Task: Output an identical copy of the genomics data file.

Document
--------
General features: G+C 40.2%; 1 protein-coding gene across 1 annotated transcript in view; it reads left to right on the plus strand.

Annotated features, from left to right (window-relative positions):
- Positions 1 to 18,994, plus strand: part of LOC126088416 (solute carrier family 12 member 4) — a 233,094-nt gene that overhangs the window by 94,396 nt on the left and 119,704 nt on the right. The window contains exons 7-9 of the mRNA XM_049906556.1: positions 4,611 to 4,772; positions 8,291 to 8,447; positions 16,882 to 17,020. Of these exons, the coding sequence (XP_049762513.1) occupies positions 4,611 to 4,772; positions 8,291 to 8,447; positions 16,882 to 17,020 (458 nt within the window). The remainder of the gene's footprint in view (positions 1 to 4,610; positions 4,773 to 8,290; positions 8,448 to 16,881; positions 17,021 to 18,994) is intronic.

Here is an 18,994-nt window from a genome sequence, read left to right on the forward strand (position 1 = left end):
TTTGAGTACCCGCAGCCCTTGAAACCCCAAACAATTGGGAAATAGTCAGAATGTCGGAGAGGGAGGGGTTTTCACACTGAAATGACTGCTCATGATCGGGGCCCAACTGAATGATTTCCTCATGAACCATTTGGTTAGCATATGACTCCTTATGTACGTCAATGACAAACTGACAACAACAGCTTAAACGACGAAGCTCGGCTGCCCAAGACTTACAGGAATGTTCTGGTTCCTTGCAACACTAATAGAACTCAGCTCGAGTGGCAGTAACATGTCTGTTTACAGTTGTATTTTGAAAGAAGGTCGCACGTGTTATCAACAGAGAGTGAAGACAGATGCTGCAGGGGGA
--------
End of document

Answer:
General features: G+C 40.2%; 1 protein-coding gene across 1 annotated transcript in view; it reads left to right on the plus strand.

Annotated features, from left to right (window-relative positions):
- Positions 1 to 18,994, plus strand: part of LOC126088416 (solute carrier family 12 member 4) — a 233,094-nt gene that overhangs the window by 94,396 nt on the left and 119,704 nt on the right. The window contains exons 7-9 of the mRNA XM_049906556.1: positions 4,611 to 4,772; positions 8,291 to 8,447; positions 16,882 to 17,020. Of these exons, the coding sequence (XP_049762513.1) occupies positions 4,611 to 4,772; positions 8,291 to 8,447; positions 16,882 to 17,020 (458 nt within the window). The remainder of the gene's footprint in view (positions 1 to 4,610; positions 4,773 to 8,290; positions 8,448 to 16,881; positions 17,021 to 18,994) is intronic.

Here is an 18,994-nt window from a genome sequence, read left to right on the forward strand (position 1 = left end):
TTTGAGTACCCGCAGCCCTTGAAACCCCAAACAATTGGGAAATAGTCAGAATGTCGGAGAGGGAGGGGTTTTCACACTGAAATGACTGCTCATGATCGGGGCCCAACTGAATGATTTCCTCATGAACCATTTGGTTAGCATATGACTCCTTATGTACGTCAATGACAAACTGACAACAACAGCTTAAACGACGAAGCTCGGCTGCCCAAGACTTACAGGAATGTTCTGGTTCCTTGCAACACTAATAGAACTCAGCTCGAGTGGCAGTAACATGTCTGTTTACAGTTGTATTTTGAAAGAAGGTCGCACGTGTTATCAACAGAGAGTGAAGACAGATGCTGCAGGGGGA